A guild (// GILD) is an association of artisans and merchants who oversee the practice of their craft/trade in a particular territory. The earliest types of guild formed as organizations of tradespeople belonging to a professional association. They sometimes depended on grants of letters patent from a monarch or other ruler to enforce the flow of trade to their self-employed members, and to retain ownership of tools and the supply of materials, but most were regulated by the city government. Guild members found guilty of cheating the public would be fined or banned from the guild. A lasting legacy of traditional guilds are the guildhalls constructed and used as guild meeting-places.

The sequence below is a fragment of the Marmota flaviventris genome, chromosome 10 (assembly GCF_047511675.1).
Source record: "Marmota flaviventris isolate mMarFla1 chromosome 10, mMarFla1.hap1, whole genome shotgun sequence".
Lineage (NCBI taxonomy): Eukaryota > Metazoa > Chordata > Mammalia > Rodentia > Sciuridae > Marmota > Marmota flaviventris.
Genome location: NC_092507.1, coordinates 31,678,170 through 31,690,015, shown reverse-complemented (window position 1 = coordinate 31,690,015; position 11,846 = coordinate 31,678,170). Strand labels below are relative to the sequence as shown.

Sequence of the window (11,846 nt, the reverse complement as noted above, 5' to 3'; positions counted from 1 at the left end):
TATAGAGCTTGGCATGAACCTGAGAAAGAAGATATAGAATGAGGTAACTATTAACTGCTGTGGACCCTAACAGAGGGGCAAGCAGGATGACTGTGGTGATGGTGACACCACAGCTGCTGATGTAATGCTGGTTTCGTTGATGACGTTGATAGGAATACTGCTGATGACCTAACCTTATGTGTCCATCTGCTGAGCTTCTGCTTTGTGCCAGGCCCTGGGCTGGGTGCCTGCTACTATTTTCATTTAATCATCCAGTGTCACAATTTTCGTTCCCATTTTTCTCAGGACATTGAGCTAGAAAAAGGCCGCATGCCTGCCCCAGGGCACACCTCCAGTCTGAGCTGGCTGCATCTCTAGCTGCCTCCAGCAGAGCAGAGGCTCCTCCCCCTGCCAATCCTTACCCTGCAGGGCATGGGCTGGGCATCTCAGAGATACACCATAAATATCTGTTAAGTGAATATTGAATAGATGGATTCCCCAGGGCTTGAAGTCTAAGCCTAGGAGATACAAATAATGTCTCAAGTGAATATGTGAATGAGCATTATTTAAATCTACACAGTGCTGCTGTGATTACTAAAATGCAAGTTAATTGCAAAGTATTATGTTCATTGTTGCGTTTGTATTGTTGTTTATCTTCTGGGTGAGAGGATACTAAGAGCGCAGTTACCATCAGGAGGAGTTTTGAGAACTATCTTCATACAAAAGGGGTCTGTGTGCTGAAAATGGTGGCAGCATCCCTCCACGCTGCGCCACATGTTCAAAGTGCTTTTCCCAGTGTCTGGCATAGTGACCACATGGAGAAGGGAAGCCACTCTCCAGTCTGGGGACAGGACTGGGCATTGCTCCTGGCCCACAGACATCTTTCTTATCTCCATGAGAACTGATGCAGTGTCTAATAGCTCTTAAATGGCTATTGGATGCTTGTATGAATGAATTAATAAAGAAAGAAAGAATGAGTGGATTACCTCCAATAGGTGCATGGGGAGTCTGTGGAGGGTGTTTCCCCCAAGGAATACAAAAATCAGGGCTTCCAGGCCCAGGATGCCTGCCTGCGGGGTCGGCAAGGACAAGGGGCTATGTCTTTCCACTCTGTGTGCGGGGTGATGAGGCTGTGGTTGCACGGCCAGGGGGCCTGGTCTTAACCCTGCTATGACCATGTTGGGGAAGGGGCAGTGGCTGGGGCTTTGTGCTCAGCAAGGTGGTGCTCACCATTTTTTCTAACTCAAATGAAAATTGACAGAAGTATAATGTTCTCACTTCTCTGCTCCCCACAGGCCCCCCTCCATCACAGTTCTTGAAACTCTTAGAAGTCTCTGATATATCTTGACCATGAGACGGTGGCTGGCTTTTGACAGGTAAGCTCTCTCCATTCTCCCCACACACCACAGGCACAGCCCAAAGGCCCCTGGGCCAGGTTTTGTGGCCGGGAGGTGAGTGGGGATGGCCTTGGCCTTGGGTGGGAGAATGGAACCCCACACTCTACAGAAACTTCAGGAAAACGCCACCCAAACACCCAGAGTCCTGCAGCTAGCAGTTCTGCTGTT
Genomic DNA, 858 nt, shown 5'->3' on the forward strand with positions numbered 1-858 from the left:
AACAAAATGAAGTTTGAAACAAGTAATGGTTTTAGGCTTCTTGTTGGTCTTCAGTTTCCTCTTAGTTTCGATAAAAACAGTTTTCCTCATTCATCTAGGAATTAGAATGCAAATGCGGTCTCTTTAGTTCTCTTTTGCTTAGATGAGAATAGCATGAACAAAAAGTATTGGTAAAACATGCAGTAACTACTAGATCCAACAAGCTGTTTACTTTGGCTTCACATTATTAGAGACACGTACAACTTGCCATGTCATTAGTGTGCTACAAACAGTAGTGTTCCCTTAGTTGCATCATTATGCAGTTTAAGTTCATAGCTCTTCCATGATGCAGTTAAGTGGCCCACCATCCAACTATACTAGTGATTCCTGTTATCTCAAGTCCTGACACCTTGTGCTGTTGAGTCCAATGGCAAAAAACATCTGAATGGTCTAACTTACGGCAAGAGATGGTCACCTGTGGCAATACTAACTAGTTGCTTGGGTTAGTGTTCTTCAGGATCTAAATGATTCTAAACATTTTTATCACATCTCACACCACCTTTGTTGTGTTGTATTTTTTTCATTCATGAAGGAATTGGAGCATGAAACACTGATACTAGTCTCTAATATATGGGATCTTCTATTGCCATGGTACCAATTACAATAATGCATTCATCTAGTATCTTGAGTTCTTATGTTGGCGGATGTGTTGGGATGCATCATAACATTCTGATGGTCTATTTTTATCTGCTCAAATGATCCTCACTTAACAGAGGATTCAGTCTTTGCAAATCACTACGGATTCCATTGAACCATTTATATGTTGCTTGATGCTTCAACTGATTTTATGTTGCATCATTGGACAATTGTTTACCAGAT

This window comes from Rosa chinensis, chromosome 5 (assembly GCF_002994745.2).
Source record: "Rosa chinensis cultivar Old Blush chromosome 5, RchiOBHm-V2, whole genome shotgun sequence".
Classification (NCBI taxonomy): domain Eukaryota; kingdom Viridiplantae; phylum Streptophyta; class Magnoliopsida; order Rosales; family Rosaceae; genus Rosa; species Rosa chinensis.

Typically the key "privilege" was that only guild members were allowed to sell their goods or practice their skill within the city. There might be controls on minimum or maximum prices, hours of trading, numbers of apprentices, and many other things. Critics argued that these rules reduced free competition, but defenders maintained that they protected professional standards.
An important result of the guild framework was the emergence of universities at Bologna (established in 1088), Oxford (at least since 1096) and Paris (c. 1150); they originated as guilds of students (as at Bologna) or of masters (as at Paris).